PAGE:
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Making connections and finding out who you are

Making connections and finding out who you are
Try new hobbies, or take up old ones. Supplied.

As rural women, we have different things going on, different issues, and varying ways of relating to others. Loneliness and isolation can affect all rural people. Loneliness is when we lack meaningful connections with others, while isolation is knowing that we do have meaningful connections, but time, distance, location, or finances make that connection more difficult.

If you are a rural woman without children – or your children have left home – it can feel much harder to make connections without having the easy mutuality of children.

You may have long distances to travel to do anything. You may be wondering who you really are – if your children have left home, it may feel like there is a void there where your children once were.

Try to see this as an exciting time to rediscover yourself, perhaps look for other women in the same situation.

Try new hobbies – or take up old ones. Keep connections up with family, whether that be with your adult children, or your wider family network.

You may feel outnumbered in your area, as is often the case in farming communities. What interest and sports groups are in your area, or can you start something new yourself? All it takes is for someone to be willing to make the effort – could this be you? Can you find some value outside of your home, perhaps in your career, with animals or pets, or would you be willing to study?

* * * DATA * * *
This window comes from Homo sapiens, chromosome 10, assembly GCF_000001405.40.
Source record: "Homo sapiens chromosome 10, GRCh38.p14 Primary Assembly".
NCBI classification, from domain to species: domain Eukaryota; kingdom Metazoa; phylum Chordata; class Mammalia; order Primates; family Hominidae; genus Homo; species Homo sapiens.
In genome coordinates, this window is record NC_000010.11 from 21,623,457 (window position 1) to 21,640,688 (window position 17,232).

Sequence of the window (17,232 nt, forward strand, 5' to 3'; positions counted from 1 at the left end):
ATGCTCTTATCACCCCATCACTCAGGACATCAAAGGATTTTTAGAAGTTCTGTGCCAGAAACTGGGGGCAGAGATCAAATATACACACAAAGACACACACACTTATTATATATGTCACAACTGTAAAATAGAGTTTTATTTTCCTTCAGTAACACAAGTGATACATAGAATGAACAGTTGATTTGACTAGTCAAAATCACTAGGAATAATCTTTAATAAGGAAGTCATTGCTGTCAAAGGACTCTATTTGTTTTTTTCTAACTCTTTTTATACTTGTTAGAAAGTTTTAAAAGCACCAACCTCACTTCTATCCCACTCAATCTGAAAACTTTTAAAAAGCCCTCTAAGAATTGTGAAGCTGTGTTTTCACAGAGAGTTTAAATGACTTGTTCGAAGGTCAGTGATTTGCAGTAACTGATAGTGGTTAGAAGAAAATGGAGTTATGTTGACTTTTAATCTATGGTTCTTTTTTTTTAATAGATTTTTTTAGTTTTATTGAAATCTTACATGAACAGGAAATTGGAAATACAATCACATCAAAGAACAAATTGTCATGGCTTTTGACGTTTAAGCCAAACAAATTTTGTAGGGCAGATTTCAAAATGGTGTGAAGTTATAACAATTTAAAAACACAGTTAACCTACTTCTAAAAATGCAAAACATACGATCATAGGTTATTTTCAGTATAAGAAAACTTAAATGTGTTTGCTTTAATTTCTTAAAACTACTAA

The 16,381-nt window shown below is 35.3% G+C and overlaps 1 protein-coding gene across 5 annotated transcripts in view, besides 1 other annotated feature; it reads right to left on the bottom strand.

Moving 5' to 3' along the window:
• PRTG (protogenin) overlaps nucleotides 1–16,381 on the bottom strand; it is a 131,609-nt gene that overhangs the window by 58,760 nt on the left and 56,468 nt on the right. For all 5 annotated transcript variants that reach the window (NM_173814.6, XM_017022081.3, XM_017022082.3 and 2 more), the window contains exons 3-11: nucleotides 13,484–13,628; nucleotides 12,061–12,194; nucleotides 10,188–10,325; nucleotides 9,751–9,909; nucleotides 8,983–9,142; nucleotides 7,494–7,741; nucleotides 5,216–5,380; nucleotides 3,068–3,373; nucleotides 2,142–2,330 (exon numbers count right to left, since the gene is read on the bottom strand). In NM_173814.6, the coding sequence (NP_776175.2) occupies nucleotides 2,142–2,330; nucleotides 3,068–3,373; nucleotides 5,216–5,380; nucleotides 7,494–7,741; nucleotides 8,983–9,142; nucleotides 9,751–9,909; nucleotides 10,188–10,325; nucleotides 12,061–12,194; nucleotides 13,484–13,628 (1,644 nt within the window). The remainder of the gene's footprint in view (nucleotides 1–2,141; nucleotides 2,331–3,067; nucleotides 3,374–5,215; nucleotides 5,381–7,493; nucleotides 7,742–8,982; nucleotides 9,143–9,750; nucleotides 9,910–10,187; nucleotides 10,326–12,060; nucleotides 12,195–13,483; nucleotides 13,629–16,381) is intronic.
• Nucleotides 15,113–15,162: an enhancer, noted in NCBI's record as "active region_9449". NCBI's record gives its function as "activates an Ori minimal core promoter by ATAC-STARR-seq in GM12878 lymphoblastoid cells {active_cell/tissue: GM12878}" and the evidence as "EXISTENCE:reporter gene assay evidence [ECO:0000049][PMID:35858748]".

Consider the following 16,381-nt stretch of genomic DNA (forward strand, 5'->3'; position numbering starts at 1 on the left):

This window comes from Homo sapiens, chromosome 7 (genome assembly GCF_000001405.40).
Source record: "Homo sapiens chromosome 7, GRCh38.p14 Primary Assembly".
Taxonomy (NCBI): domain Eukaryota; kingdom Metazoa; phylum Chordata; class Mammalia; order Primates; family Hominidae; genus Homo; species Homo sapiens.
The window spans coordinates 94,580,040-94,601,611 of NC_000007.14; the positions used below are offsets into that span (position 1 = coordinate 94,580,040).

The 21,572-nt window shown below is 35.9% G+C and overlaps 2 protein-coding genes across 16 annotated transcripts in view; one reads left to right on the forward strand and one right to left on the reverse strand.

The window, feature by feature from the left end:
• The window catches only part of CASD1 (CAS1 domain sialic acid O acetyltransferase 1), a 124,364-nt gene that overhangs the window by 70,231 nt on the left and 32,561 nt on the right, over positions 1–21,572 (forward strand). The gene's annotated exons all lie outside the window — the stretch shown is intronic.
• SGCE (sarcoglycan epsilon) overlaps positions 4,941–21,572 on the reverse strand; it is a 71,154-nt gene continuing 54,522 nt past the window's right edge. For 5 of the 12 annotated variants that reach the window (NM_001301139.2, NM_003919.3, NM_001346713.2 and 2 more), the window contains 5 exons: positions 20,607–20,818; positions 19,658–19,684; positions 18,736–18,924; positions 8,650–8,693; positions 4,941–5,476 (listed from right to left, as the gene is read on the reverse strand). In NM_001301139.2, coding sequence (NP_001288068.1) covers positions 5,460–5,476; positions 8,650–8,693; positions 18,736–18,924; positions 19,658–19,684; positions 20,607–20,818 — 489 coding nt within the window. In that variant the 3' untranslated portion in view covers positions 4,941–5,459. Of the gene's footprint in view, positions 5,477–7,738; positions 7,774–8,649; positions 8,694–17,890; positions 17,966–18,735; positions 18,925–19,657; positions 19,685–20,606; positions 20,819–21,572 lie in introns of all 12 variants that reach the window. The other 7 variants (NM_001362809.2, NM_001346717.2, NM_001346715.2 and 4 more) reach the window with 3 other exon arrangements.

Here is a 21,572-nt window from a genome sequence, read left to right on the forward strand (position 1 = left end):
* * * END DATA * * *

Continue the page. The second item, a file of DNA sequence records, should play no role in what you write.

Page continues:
If your children are small, it is more of a challenge to get out of the house. It will require a concentrated effort to build connections, but the benefits for you and your children are so worth it. Find out what groups are held in your area for preschoolers – these groups are as much for you as they are for your children. Everybody feels a little anxious when approaching new people – this is normal and human. You are unlikely to regret any effort made.

If your children are older and growing more independent, you may be experiencing an urge to find who you used to be.

Spoiler: you are who you always were once you peel back a single layer, but wiser and more complex.

Friendships that were put on the backburner are now able to be re-explored, while hobbies, interests and sports are more possible to be rekindled. What used to give you joy?

What are you doing when you experience glimmers of who you once were?

If you had a single day to do what you love, dress how you choose, and be with who you love, what would that look like?

Whatever stage you are at, now is the time to hold yourself kindly and acknowledge that things can be hard sometimes, but there are so many chances here to build upon yourself.

Slip into a place of being mindful of your struggles and respond to yourself with love and kindness, as you would do with a good friend.

So many women struggle with these stages along with you. You will always be the one constant in your life, so why not respond to yourself with being mindful, and being kind.

What small actions can you take?

by Kathryn Wright, registered counsellor